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Go Figure, They Won

Jacob deGrom [1] gets hit like Jacob deGrom never gets hit. Then Jacob deGrom leaves with an injury like Jacob deGrom does in our worst nightmares. Then the Mets, down by three in the third, turn to Michael Wacha [2], a lapsed starter the Mets resist turning to as a matter of course. Then the Mets run the bases without regard for doing it well.

Then the Mets win?

Yes, then the Mets win [3]. They won Wednesday night’s game against the Phillies and won the Go Figure Cup, awarded annually to the team that has no earthly business winning a game they were so clearly destined to lose.

Destiny took a holiday for a change. The Mets have lost enough games they seemed moments from winning that it was about time they had one mysteriously float over from the ‘L’ column. And it’s not like they weren’t proactive about making it happen. Wacha hung in for four very solid innings, giving up only a solo homer to Jean Segura in the third, which made the Mets’ deficit 4-0 and the Mets’ likelihood of prevailing highly unlikely.

But this whole season has been unlikely, so why not keep watching and divine whatever good news there was to be discerned? Like Jake was gone not for the season but probably for no more than the five days until his next scheduled start because all that ailed him was a hamstring spasm. I sometimes get those sitting at my desk typing, but I don’t use my legs nearly as much as Jake does. Jake’s Cy Young chances may wind up falling outside the razor-thin margin for error, given that his ERA shot up above 2 during his two uncharacteristic non-deGrominant innings, but if he doesn’t win it, we can dismiss the awarding of a Cy as rather silly in a sixty-game sprint.

And if he does somehow win it despite an earned run average of 2.09 (gasp!) with no more than two starts remaining, we’ll change our tune without missing a beat and revert to singing the praises of the wisdom of the BBWAA.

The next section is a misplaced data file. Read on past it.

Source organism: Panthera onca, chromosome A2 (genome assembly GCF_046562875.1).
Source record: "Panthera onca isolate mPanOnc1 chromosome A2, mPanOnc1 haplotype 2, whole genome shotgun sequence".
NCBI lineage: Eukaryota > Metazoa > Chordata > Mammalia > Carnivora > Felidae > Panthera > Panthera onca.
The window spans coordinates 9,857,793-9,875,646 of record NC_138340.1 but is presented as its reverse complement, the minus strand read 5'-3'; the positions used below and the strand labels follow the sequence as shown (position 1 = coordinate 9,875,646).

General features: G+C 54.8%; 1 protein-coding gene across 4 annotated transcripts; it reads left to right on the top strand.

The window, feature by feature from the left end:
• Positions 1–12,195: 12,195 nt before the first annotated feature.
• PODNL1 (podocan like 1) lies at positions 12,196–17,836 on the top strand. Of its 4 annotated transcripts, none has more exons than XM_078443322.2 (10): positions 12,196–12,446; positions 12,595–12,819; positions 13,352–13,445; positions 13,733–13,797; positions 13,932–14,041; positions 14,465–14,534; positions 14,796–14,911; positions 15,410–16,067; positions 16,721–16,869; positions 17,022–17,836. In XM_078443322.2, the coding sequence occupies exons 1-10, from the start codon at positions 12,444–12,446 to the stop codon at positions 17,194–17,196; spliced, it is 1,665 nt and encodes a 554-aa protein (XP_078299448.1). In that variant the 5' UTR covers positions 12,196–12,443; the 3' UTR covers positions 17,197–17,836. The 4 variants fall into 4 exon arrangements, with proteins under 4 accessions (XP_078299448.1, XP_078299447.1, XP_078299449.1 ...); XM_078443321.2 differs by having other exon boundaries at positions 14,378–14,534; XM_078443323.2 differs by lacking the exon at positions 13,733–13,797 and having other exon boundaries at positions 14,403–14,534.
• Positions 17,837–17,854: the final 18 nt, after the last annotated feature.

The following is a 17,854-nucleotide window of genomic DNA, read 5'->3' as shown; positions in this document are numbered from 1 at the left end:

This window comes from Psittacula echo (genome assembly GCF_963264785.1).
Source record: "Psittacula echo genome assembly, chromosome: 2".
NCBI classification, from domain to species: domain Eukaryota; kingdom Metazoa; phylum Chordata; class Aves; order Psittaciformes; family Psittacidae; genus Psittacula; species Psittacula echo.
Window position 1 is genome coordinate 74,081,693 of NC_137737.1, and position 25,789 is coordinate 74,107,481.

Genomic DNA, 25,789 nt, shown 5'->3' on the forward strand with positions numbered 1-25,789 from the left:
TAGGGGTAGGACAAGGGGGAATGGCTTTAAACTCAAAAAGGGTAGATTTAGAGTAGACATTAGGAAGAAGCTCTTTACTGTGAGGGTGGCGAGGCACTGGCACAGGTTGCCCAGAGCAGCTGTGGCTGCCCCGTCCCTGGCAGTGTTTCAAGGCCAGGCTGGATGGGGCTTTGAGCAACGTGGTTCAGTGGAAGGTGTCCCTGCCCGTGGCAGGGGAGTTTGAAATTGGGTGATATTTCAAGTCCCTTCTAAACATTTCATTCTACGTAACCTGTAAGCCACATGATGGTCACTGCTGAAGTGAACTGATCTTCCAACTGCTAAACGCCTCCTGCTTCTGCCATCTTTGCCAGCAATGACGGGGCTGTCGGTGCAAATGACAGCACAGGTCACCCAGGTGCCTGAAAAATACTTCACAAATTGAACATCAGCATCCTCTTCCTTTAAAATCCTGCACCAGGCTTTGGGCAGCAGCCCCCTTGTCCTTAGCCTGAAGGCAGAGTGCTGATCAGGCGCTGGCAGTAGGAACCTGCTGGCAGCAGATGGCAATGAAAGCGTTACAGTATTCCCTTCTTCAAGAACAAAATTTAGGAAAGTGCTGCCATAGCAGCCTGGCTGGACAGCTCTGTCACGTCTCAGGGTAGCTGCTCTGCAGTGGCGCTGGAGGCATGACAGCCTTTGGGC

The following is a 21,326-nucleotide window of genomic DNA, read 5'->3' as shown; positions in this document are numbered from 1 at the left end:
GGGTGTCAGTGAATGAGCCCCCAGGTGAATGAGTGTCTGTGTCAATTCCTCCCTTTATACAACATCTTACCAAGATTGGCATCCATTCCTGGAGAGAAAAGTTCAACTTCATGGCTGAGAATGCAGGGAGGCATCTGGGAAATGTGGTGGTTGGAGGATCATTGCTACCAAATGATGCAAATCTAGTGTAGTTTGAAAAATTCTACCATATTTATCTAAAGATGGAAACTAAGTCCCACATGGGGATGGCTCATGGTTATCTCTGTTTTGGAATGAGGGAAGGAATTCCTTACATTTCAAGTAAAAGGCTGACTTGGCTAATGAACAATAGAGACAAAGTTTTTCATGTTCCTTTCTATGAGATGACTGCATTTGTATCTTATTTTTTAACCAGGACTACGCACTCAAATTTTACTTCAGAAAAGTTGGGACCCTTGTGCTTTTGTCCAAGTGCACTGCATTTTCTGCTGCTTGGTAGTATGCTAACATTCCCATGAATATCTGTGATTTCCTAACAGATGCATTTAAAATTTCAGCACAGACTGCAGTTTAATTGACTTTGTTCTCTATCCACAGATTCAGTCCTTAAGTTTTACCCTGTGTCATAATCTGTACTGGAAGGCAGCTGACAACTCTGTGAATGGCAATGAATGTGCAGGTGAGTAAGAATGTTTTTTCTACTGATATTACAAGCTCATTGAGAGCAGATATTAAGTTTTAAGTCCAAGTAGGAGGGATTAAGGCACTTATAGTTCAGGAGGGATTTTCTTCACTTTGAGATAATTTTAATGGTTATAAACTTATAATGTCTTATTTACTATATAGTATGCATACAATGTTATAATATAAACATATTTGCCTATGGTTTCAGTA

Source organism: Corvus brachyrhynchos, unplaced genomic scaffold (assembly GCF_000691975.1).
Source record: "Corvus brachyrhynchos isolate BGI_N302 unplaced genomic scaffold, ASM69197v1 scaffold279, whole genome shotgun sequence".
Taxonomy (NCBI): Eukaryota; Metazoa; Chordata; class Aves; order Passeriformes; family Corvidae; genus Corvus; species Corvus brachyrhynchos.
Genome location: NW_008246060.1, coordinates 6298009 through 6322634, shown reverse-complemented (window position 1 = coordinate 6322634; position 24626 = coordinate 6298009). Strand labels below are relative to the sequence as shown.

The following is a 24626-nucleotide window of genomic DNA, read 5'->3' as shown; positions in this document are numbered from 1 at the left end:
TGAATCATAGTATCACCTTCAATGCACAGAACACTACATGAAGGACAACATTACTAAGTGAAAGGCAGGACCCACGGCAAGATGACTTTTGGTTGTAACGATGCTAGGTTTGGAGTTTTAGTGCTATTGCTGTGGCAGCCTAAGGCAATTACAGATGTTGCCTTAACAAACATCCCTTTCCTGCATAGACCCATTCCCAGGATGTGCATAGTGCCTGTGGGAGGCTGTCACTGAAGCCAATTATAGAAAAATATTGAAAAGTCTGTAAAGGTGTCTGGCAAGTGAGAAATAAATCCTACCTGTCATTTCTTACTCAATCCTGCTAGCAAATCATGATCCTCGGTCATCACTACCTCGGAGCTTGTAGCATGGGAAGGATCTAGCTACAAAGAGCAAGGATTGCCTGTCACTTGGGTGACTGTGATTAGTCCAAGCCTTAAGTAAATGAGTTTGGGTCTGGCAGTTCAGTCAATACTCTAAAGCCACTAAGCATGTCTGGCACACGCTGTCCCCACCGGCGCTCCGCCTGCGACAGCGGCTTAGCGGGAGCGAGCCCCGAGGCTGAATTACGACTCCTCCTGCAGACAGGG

Besides, no matter what happens with the Cy, we’ve already captured the Go Figure Cup. Go figure, Wacha was fine after Segura crushed him, and so were Justin Wilson, Miguel Castro and the recently less cringe-inducing Edwin Diaz [4] for an inning apiece after Wacha left. Go figure, J.D. Davis [5], playing this strange position wherein he bats several times a game yet doesn’t trot out to the field at all, homered and drove in three runs. J.D. going deep may not sound worthy of going figuring, but Mr. Davis had not hit one out since August 18, or nearly a month before, for those of you who no longer bother with niceties like calendars.

One of the runs J.D. drove in, the one that tied the game at four in the eighth, scored via the seemingly disinterested feet of Michael Conforto. Michael had walked with two out. J.D. doubled to center. Michael only sort of ran from first because he didn’t seem aware that there were two out. What should have been a fairly easy tally became uncomfortably close at the plate. It was still a run, but it was a little too typical of how the Mets have run themselves out of innings of late.

There’d be more of that in the ninth: more scoring, more running without thinking the process through. The good part was built on Robinson Cano [6] converting a Hector Neris quick pitch into a single up the middle; pinch-runner Amed Rosario [7] taking second on a Neris balk; and Andrés Giménez [8] taking advantage of Joe Girardi’s decision to intentionally walk Jeff McNeil to instead take on the rookie. Giménez responded with the tie-breaking single, as Rosario sped home without incident from second. The abhorrent part came during the succeeding at-bat, as Jake Marisnick struck out; the ball got away just a little from catcher Andrew Knapp; Giménez took off prematurely from his base; Knapp threw to second; McNeil took off from third; and McNeil got himself tagged out attempting to dive into home by second baseman Scott Kingery, who rushed in with the ball to end the inning.

Yet the Mets didn’t suffer for their foibles and misfortunes. Davis got to Zack Wheeler, Cano and Giménez got to Neris (as does every Met, eventually) and Diaz in particular got the ball over the plate in mostly unhittable fashion, recording three swinging strikeouts that rendered a single somewhere in between shockingly harmless.

Mets 5 Phillies 4. Go figure. Mets still sort of in the playoff picture. They’re two-and-a-half out of a playoff spot with eleven to play and three teams between them and the team they have to reach. Go figure that if you are so inclined. Or just be thankful for small favors and spasms that aren’t fatal.